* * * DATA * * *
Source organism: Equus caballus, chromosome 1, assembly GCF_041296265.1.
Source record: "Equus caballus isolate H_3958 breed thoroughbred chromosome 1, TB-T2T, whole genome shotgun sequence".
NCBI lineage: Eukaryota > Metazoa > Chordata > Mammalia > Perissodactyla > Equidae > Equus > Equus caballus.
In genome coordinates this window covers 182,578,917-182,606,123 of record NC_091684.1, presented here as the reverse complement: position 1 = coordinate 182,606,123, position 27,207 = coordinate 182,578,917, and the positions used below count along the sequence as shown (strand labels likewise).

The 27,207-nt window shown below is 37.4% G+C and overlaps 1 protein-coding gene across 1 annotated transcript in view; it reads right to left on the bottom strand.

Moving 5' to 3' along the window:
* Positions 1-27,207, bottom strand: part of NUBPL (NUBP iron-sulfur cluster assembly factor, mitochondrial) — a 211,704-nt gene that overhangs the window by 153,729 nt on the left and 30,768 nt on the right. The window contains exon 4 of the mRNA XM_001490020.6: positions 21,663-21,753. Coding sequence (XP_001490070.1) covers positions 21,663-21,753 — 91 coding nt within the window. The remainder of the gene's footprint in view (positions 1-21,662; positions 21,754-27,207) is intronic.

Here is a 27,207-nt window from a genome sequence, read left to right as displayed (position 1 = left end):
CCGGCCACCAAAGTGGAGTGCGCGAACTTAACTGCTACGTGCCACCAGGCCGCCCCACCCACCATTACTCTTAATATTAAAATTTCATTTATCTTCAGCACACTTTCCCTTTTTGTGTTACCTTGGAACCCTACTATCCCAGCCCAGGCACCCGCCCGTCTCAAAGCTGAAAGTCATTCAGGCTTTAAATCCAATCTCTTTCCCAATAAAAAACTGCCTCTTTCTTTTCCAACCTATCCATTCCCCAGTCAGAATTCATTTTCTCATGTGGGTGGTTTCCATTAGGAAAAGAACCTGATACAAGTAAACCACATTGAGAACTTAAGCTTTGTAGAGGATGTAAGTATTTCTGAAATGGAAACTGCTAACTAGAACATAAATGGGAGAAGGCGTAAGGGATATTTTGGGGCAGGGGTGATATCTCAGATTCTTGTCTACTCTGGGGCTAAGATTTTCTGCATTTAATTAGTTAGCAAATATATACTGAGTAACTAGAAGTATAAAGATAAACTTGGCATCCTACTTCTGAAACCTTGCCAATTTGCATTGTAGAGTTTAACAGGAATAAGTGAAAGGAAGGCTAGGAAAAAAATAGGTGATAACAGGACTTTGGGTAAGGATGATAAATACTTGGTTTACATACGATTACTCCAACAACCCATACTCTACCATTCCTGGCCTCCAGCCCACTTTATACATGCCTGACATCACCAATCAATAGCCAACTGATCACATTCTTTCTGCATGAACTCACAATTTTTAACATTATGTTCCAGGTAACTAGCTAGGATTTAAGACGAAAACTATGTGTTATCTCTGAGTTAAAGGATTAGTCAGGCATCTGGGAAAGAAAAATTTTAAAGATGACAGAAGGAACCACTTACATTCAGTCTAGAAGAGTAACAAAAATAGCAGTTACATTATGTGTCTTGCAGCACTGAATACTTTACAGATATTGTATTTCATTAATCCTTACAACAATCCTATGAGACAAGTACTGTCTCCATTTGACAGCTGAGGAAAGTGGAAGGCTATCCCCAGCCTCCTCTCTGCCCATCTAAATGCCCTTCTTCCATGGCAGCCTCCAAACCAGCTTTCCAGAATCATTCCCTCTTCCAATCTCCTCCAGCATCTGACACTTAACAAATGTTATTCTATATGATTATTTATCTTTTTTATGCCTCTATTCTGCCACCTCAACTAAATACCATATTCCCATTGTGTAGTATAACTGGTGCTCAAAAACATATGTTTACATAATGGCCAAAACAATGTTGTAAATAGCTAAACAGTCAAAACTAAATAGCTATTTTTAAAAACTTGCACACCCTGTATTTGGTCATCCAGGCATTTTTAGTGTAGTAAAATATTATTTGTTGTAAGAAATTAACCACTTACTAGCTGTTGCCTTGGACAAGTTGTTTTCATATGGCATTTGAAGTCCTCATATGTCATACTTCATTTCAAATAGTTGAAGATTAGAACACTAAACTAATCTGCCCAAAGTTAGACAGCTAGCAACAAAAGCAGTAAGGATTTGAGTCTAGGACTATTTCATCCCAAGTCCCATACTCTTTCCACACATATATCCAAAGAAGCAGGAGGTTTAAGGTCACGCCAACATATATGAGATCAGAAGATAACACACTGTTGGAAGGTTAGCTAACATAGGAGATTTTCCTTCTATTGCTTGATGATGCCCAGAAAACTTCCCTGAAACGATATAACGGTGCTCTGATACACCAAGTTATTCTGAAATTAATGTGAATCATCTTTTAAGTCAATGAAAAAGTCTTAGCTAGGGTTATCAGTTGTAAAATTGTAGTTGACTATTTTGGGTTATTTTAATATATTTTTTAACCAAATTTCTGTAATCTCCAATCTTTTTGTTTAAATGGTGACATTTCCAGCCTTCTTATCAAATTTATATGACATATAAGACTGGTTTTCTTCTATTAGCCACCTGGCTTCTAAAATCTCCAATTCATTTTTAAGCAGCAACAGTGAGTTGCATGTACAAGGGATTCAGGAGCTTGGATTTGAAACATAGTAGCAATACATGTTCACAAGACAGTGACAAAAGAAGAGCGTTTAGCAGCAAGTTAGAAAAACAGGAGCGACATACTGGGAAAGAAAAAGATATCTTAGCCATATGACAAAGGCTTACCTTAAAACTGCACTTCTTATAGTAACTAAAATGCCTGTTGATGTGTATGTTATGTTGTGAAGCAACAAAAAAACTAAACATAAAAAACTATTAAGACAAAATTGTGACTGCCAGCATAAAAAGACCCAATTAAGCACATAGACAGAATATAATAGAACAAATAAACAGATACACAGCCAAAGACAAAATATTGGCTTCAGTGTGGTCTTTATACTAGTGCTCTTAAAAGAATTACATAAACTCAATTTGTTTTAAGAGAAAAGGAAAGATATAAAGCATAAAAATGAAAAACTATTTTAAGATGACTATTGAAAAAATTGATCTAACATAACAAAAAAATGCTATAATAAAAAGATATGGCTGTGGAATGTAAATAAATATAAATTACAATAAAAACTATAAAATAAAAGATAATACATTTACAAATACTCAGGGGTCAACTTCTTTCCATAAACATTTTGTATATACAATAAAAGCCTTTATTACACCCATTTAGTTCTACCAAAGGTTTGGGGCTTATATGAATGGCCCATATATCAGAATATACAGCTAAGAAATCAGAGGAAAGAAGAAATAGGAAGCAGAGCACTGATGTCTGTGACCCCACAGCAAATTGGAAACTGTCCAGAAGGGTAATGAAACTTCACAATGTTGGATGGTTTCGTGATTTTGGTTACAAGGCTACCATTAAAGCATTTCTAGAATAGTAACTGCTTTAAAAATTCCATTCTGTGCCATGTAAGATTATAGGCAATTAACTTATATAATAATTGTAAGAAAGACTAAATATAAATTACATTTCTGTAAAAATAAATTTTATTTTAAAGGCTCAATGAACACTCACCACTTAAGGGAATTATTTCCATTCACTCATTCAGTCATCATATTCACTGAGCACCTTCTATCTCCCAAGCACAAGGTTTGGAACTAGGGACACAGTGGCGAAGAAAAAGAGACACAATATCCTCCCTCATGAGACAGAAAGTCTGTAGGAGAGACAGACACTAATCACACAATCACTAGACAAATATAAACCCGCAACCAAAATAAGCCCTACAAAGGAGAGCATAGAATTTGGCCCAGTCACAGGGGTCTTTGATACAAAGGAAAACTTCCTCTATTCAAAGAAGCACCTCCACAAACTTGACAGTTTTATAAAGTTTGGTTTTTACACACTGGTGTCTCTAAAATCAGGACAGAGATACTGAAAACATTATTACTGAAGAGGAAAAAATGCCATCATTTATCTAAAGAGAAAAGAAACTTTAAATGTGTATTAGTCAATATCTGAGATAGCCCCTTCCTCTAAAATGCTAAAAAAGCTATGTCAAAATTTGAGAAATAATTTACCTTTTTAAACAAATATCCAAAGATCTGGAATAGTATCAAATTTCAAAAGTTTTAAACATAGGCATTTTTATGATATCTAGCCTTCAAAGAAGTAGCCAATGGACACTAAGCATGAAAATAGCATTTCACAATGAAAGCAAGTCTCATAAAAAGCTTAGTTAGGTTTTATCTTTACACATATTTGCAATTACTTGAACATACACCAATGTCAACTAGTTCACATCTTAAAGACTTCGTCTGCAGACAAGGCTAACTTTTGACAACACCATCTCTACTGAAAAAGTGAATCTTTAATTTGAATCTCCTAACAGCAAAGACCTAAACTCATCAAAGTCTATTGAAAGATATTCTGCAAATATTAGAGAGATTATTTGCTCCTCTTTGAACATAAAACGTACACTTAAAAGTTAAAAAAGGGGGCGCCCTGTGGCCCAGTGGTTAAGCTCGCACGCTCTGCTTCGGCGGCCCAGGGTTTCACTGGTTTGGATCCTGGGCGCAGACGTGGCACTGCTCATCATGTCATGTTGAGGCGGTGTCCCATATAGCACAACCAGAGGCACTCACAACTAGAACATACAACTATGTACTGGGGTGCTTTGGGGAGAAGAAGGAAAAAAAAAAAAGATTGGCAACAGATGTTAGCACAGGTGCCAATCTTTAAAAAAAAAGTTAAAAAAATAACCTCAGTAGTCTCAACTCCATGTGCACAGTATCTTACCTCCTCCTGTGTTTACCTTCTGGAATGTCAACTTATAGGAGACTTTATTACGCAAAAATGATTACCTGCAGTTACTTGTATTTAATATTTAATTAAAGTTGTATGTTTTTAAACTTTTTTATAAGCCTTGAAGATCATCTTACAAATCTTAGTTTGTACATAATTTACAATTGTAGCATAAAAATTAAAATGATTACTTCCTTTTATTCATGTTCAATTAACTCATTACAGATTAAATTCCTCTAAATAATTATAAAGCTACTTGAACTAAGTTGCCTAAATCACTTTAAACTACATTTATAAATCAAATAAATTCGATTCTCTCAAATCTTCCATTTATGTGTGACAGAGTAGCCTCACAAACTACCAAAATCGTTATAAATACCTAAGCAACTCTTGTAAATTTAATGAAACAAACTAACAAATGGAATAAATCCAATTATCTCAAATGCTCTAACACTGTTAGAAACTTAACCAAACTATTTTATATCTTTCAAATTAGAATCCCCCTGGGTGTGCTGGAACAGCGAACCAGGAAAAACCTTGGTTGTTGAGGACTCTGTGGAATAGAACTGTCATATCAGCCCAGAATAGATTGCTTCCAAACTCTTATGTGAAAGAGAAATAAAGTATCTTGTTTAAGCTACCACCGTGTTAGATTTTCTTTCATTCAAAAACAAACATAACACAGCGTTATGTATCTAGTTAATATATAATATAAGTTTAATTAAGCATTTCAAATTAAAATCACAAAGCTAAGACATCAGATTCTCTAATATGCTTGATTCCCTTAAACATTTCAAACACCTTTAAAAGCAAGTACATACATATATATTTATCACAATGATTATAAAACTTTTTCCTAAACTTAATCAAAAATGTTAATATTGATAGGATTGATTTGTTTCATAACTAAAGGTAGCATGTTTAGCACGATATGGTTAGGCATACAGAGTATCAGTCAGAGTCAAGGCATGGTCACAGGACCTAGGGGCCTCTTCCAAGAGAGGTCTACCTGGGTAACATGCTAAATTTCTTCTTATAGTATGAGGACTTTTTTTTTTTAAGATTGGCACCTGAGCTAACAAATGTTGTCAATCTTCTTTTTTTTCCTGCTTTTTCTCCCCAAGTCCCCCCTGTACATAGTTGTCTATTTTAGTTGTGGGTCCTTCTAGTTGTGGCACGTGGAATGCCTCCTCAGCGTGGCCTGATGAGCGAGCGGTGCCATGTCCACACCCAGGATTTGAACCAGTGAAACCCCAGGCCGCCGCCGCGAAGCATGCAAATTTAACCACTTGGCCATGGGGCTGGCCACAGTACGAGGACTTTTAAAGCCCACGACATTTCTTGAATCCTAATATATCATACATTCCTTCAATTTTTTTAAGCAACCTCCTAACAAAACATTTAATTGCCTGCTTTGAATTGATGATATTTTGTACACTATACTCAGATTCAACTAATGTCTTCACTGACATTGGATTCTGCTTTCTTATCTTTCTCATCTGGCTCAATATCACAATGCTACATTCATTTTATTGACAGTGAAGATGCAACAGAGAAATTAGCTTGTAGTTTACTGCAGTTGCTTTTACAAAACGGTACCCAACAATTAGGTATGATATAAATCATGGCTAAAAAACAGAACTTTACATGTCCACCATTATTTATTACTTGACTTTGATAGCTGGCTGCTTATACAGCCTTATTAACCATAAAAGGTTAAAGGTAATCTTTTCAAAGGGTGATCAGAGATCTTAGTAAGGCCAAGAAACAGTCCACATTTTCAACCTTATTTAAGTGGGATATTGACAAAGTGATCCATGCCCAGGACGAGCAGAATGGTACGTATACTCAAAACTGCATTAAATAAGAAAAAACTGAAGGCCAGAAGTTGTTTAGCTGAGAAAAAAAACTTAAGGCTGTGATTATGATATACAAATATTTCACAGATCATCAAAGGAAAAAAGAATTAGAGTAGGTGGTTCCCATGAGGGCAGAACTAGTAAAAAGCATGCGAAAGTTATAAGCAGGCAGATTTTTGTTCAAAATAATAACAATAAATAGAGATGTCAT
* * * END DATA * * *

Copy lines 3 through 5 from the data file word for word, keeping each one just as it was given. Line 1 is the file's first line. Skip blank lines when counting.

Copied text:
NCBI lineage: Eukaryota > Metazoa > Chordata > Mammalia > Perissodactyla > Equidae > Equus > Equus caballus.
In genome coordinates this window covers 182,578,917-182,606,123 of record NC_091684.1, presented here as the reverse complement: position 1 = coordinate 182,606,123, position 27,207 = coordinate 182,578,917, and the positions used below count along the sequence as shown (strand labels likewise).

The 27,207-nt window shown below is 37.4% G+C and overlaps 1 protein-coding gene across 1 annotated transcript in view; it reads right to left on the bottom strand.